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World Rugby acts after Marseille crowd issues

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World Rugby has announced a series of measures after thousands of fans struggled to gain entry to Marseille’s Stade Vélodrome for the start of the England v Argentina Rugby World Cup game on Saturday evening.

Thousands were crammed into a small space just outside the stadium ahead of kick-off in scenes reminiscent of the chaos that preceded the 2022 Uefa Champions League final at the Stade de France on the outskirts of Paris last year.

However, whilst Uefa initially suggested that fans were to blame for the situation that arose ahead of the Liverpool v Real Madrid final before backtracking later on, World Rugby, the global governing body of rugby union, was quick to take responsibility.

“Fans are the heartbeat of the tournament, and we would like to apologise to fans impacted by yesterday’s access challenges,” World Rugby said in a joint statement with the tournament’s organising committee yesterday (Sunday). “We are working hard to enhance the experience for all visiting Marseille for Rugby World Cup 2023.”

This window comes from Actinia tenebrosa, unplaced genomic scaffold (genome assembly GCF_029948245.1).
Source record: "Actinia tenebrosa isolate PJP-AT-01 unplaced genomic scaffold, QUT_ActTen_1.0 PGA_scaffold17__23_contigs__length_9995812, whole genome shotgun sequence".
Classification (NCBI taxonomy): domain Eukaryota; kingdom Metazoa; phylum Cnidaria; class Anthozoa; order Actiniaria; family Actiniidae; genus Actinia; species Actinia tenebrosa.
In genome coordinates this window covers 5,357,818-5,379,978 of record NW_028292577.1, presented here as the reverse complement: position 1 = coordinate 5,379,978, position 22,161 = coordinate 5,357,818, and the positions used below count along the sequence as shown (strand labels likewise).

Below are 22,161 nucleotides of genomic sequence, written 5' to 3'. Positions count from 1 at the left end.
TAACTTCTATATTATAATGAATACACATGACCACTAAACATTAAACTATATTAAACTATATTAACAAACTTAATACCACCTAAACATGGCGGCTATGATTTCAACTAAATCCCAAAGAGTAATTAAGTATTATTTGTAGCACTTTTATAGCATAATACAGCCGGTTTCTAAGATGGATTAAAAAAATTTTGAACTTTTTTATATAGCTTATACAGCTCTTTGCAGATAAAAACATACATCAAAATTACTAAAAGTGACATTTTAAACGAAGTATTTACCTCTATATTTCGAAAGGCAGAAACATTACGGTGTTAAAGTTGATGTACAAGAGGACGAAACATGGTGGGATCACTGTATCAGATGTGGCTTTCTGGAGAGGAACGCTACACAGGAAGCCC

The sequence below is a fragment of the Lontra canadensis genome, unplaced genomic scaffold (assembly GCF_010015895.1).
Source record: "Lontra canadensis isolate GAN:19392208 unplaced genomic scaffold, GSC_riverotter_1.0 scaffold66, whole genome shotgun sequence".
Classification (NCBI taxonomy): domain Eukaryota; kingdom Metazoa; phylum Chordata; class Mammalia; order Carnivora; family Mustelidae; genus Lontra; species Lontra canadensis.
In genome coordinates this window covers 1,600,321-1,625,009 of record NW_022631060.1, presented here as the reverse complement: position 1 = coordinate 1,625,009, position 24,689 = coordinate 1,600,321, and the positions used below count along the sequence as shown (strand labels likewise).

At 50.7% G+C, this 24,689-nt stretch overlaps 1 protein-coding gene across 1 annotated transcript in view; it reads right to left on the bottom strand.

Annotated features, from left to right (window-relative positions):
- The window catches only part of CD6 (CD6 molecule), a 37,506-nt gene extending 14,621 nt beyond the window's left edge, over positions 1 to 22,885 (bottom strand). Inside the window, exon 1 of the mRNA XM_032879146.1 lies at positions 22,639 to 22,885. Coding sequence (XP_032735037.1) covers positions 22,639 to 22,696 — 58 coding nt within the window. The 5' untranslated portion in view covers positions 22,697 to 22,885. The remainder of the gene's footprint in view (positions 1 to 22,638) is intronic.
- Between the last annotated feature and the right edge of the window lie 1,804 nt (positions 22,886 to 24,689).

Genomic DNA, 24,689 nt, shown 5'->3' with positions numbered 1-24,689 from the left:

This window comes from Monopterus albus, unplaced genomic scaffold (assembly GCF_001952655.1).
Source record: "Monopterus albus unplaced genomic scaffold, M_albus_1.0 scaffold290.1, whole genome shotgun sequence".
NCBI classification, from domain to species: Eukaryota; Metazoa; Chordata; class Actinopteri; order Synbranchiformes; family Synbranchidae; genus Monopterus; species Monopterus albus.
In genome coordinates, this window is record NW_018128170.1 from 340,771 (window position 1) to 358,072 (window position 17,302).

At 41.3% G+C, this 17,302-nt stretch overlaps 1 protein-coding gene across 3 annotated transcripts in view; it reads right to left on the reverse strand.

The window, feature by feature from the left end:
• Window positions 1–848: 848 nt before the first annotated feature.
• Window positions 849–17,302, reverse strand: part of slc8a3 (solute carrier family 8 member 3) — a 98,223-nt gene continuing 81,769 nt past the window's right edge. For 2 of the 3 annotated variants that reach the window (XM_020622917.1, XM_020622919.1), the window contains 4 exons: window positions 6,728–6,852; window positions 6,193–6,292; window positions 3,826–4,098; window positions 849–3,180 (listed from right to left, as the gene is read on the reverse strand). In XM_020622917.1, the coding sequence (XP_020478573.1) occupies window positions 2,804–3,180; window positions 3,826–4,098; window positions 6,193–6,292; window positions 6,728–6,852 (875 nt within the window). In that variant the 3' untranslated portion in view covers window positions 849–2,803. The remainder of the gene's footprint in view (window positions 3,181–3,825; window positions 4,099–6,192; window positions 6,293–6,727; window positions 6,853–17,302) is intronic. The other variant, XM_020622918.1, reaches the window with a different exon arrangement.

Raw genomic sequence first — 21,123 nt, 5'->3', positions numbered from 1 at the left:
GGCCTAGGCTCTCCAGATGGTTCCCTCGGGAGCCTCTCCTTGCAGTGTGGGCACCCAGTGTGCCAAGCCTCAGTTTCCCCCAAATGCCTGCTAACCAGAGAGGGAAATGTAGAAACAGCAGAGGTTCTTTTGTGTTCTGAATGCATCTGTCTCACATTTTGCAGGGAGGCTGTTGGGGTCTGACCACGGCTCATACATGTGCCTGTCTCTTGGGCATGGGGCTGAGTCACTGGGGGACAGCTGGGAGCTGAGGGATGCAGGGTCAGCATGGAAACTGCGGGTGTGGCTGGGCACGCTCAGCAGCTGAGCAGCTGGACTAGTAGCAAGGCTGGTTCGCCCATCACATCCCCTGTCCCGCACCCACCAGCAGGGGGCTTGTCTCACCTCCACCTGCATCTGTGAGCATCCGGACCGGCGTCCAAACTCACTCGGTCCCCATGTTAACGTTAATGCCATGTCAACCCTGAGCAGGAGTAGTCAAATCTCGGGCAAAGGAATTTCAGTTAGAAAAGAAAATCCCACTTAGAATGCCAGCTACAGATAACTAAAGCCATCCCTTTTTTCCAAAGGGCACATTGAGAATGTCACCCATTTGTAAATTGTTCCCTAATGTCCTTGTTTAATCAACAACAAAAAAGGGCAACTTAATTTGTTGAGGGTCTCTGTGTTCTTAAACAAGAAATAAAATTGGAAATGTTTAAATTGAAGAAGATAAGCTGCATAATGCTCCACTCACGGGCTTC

Anecdotally, many of the fans who were squeezed into the space just outside the Stade Velodrome blamed Marseille’s tram system, which was apparently overwhelmed ahead of the match.

Other reports indicated that too many supporters opted to use the same entry gate.

For future matches in Marseille, World Rugby said that there would be more volunteers to direct fans to the correct entry points, as well as improved communication around transport links to the venue and more food and drink options inside the stadium.

No injuries were reported in Marseille and all 63,118 seats were eventually filled. There were similar issues involving a smaller number of fans in Bordeaux ahead of the Ireland v Romania game earlier on Saturday, but World Rugby did not address that game directly in its statement.

Prior to the start of the Rugby World Cup, French Sports Minister Amelie Oudea-Castera said that the country had “learned lessons” from last year’s Champions League final. There is extra scrutiny on France’s hosting capabilities ahead of the Paris 2024 Olympic and Paralympic Games next year.